Incarnation

December 22, 2017

“The Incarnation tells us of the paradox of two natures: of divine love and human love mixed in one vessel, contained in one human being. The Incarnation says that God became Man; and the Incarnate God, Christ, was both fully human and fully divine.” (Robert A. Johnson)

 

“The doctrine of the incarnation is very hard to receive…, that this God who surpasses all understanding and baffles all calculation, having passed by angels, archangels, and all the spiritual powers above, deigned to become human, and to take flesh formed of earth and clay, and enter the womb of a virgin and be borne there for nine months, be nourished with milk, and suffer all those things to which human beings are liable.” (St. John Chrysostom)

 

“You and I have been trained by our culture to not believe in the supernatural. As we saw earlier, as a Jewish woman, Mary had been trained by her culture to not believe that God could ever become a human being. So, though they are different, the barriers she faced against belief in the Christmas message were every bit as big as the barriers you may be facing.” (Pastor Timothy Keller)

 

“I consider it both a strange mystery and a settled matter of the faith that God prefers not to do things alone. Repeatedly, He acts in a manner that involves the actions of others when it would seem, He could have acted alone. Why would God reveal His Word to the world through the agency of men? Why would He bother to use writing? Why not simply communicate directly with people? Why speak to Moses in a burning bush? Why did the Incarnation involve Mary? Could He not have simply become man, whole, complete, adult, in a single moment?” (Father Stephen Freeman)

 

“With His Incarnation everything entered a new phase. The Word arranged His coming in the flesh in a unique way, so that He might win back to God that human nature which had departed from God.” (St. Irenaus)

 

“What had once been seen as an unbridgeable gulf between the divinity and humankind had, for Christians, been bridged by the Incarnation of the eternal Word of God made flesh. This not only bridged the gulf between the divinity and humankind. It also made God’s saving dispensation a permanent reality.” (Archimandrite Robert Taft, SJ)

 

“Through the incarnation we a see a God full of love and compassion for His creation, one who taught us how to love and be compassionate to others; one who unites Godself with us so that humans can go beyond what we are capable of; in the Incarnation we have a God who came to lead us to God, to an intimate union with God.” (Dr. Aristotle Papanikolaou)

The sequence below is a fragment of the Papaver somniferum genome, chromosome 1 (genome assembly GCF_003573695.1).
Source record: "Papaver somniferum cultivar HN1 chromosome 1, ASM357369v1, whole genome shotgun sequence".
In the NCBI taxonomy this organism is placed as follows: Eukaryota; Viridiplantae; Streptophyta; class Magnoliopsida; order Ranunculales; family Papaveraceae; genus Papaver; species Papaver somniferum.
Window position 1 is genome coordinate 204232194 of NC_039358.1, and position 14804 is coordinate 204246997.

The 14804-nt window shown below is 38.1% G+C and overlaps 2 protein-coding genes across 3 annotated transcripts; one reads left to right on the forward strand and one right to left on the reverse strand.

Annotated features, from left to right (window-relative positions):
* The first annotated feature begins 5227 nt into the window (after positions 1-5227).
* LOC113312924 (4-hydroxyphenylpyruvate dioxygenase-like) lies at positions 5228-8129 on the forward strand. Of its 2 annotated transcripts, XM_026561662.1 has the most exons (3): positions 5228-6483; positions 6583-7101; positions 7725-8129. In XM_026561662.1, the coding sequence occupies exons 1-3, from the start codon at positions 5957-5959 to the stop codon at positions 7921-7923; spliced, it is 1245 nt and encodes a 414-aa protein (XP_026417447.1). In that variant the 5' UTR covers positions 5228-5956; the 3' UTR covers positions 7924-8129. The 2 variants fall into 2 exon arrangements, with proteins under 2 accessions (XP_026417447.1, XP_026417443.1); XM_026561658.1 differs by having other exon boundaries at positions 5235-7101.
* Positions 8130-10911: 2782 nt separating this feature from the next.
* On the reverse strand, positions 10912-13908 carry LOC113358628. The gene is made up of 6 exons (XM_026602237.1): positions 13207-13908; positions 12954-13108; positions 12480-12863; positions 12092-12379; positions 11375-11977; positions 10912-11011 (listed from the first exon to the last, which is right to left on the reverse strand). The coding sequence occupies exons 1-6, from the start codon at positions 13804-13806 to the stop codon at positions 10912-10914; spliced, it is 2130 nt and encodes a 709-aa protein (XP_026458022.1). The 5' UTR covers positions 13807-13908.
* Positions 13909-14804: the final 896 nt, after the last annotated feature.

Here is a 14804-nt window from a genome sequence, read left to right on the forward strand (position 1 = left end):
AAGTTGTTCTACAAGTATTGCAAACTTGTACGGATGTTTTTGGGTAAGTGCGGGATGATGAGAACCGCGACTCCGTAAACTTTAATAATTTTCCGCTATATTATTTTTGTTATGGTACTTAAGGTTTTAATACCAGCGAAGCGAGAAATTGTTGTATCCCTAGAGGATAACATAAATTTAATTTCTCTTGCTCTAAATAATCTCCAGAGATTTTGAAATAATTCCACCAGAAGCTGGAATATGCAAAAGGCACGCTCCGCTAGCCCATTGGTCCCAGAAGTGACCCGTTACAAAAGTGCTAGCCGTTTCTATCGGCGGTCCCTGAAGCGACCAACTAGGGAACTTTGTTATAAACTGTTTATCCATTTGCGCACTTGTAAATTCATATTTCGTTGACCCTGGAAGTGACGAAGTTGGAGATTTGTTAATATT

“God's original intent for the Incarnation was not redemption from the Fall but adoption as sons of God...For when God contemplated creating the world, He planned on bringing it into union with Himself through the Incarnation of His Son, that is, through the Son's union with human nature." (Orthodox Study Bible, Ephesians 1:4-6)

 

“Without the incarnation, for example, Jesus could not have become human...It means that God is not remote—He is truly with us.” (Pastor Timothy Keller)

 

“The Church is the extension of the incarnation, the place where the Incarnation perpetuates itself.” (Metropolitan Kallistos Ware)

 

"The beauty of human myth reflects the transcendental beauty, while the Incarnation embodies this beauty, for Christ is the absolute Beauty of God." (Lisa Coutras)

 

“…belief in the incarnation of God in the man Jesus…is not an easy one to affirm… The incarnation, the idea of God becoming human was, and is not an easy thing to grasp…In the Incarnation we don’t simply see a God who became man, we see a God who emptied Godself for us…Through the incarnation we a see a God full of love and compassion for His creation, one who taught us how to love and be compassionate to others; one who unites Godself with us so that humans can go beyond what we are capable of; in the Incarnation we have a God who came to lead us to God, to an intimate union with God. Without the incarnation we don’t have any of this.” (Dr. Aristotle Papanikolaou)

 

"...because of the Incarnation, humanity has the ability to once again grow in relationship with God. However, still possessing free will, individuals can also choose a different path - to remain separated from God...we are all called to draw near to God through Jesus.” (Deacon and Fellow Pilgrim, Foundation Study Bible, Exodus 24:12)

 

“Christianity is not a highly refined “spiritual” religion...The Incarnation has changed forever the spiritual state not just of Christians, nor just of humans, but of all creation. The physical world then, including our bodies, is not a barrier to the grace of God but rather a vehicle for it.” (Archpriest Lawrence Cross)

 

“The scandal of the Incarnation, God-becoming-man, is the seeming contradiction of the utterly transcendent God and the particularity and limits of human existence. It is a scandal whose errors run in two directions. First, there is an assumption that God is so displeased with sin that He can have nothing to do with it, or that sin somehow nullifies the work of God. Second, there is an equally odious belief that human beings, in their observance of the commandments, are ever righteous enough to actually be compatible with true holiness. The first is an error about God, the second an error about human beings.” (Father Stephen Freeman)